Buy this Article for $10.95

Have a coupon or promotional code? Enter it here:

When you buy this you'll get access to the ePub version, a downloadable PDF, and the ability to print the full article.


  1. Wykowski, Karen BSN, RN
  2. Krouse, Helene J. PhD, APRN-BC, FAAN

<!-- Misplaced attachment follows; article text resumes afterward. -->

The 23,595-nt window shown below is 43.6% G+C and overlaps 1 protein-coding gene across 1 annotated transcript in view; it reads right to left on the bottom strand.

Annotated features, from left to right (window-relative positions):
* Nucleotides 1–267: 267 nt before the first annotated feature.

The prevalence of obesity in the United States has more than doubled from 1980 to 2008. Obesity leads to a multitude of comorbidities, most notably diabetes and cardiovascular diseases, resulting in more than $147 billion annually in healthcare costs. Bariatric surgery is becoming a common weight loss option for morbidly obese individuals. Studies in this review examine patients who have undergone laparoscopic adjustable gastric banding or Roux-en-Y gastric bypass surgery. Patients initially lose large amounts of weight postoperatively; unfortunately, around 30% of these individuals begin to regain weight 18-24 months after surgery. The purpose of this article is to analyze the current literature to ascertain which self-care variables are predictors of successful long-term weight loss after bariatric surgery. The studies analyzed in this review found that patients who undergo a surgical weight loss intervention lose more weight faster than patients who do not have a surgical weight loss intervention. However, patients reported feeling unprepared for the extreme psychosocial and lifestyle changes after bariatric surgery. Findings from these studies point to the need for future research in the area of postsurgical psychosocial support for successful long-term weight loss maintenance.